Independent Clauses | n. —unusual words about underappreciated music

Quick Hit: Summer of Sam

October 29, 2013

slumlord

I love lo-fi things. I spent the back half of the summer listening to The Mountain Goats’ All Hail West Texas, and I’m doing research right now on the history and present of cassette tapes (they never died, y’all!). Unadorned, barebones performances are just appealing to me. So Summer of Sam‘s Slumlord struck a chord in its Mountain Goats-meets-Iron & Wine earnestness.

Armed with nothing but an acoustic guitar, his voice, and a recording device, Sam Egenes creates short, endearing songs. The “it’s done when it feels done” songwriting style of the Mountain Goats is present, along with the meandering, thoughtful moods more indicative of Iron & Wine’s early days. “Just Bitter” surfaces fully-formed as a dark, moody song vaguely reminiscent of Damien Rice in ominous overtones, while the memorable “Dream On” appears and disappears abruptly. The title track is a forceful piece that revels in its own lo-fi aesthetic; the notes rattle, the recording isn’t perfect, and the vocals are distant. It’s still great.

These are notes, a travelogue, a series of broadcasts; these are invitations to listen to someone else’s thoughts. There’s no pop sheen here, nor do these songs need it. They aren’t charming in a twee way, but they do charm me: in the age of everyone as their own orchestra, it’s rare to find someone very satisfied in making humble tunes with one instrument and a voice. These songs aren’t perfect, and that’s wonderful to me. There’s tape hiss and a bit of distortion where the sound clipped. That’s part of the joy of these tunes. If you’re into lo-fi singer/songwriters, Summer of Sam needs to be on your radar.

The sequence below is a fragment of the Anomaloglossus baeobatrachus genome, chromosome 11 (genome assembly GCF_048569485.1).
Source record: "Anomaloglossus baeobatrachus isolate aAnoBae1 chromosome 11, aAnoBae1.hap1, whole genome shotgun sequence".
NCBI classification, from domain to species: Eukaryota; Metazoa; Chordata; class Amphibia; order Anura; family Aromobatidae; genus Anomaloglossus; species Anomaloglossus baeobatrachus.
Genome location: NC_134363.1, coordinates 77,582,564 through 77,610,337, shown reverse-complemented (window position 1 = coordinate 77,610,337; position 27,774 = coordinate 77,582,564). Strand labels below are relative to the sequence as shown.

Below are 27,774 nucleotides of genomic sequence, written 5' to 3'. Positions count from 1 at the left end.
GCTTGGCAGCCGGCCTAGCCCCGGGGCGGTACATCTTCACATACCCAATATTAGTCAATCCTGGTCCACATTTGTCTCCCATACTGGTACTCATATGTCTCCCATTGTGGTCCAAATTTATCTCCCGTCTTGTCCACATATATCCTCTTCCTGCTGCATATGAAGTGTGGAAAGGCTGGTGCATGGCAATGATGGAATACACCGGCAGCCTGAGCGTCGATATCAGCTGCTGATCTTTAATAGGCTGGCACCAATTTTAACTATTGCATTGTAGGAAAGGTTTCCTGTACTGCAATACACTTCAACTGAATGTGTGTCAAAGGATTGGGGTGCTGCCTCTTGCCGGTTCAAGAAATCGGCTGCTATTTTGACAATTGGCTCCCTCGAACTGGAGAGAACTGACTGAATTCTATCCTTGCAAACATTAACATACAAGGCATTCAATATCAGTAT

Top 20 albums of the year: 20-11

December 31, 2012

Independent Clauses is somewhat of an alternate universe when it comes to music reviewing. I rarely cover the hip bands, often love things no one else does, and generally attempt to be true to what I hear. If there’s a radar to be on or under, we’re hanging out on a different screen altogether. This is more by happenstance than choice: I never set out to be contrarian. And I don’t feel like a curmudgeonly naysayer of popular music, as you’ll see tomorrow. I just have a different lens than many people. Here’s the view from that lens.

20. Summer of Sam – A-Okay. Lo-fi acoustic goodness that rings honest and true.

19. Ithica – St. Anselm’s Choir. I’m consistently amazed at this band’s ability to wring heartbreaking beauty out of what is basically industrial music.

18. Chris North – Lovedream. Angelic reverie comes via a bunch of guitar pedals, acoustic guitars and arresting vocals.

17. Andrea Caccese’s collected output: Songs for the Sleepwalkers’ Our Rehearsed Spontaneous Reactions and I Used to Be a Sparrow’s Luke. One man’s vision, applied to an ambient project and a indie-rock project that countered the ambience with an anthemic, U2-esque bent.

16. Elijah Wyman/Jason Rozen’s collective output: Tiny Mtns/The Seer Group/Decent Lovers. What started out as the artsy electro-pop project Tiny Mtns split into a heavily artsy electro project (The Seer Group) and a heavily artsy pop project (Decent Lovers), with the two splitting the tracks between them. Except when both kept a track and reworked it to their likings. Did I mention that this one time, one of these guys gave the other a kidney? Now you see why they get one mention.

15. Superstar Runner – Heritage/Lineage/Hand-Me Downs/Scars (Your Birthmarks Do Not Bother Me). Songwriters that forge their own path get remembered by someone. The size of that group determines their popularity, and I hope that this incredibly titled record has gotten Superstar Runner remembered by a lot more people for his unusual arrangements and song structures.

14. 4H Royalty – Where UFOs Go To Die. Hands down, the best lyrics of the year are here in this country/rock album.

13. Autumn Owls – Between Buildings, Toward the Sea. Radiohead? Is that you? No? Hey, whoa, I meant it as a compliment! But seriously, this band is thoughtful in composition and lyric, for a head-spinning, enveloping release.

12. The Parmesans – Uncle Dad’s Cabin EP. One of my favorite new bands of the year, this bluegrass outfit has serious chops to go along with its goofy demeanor.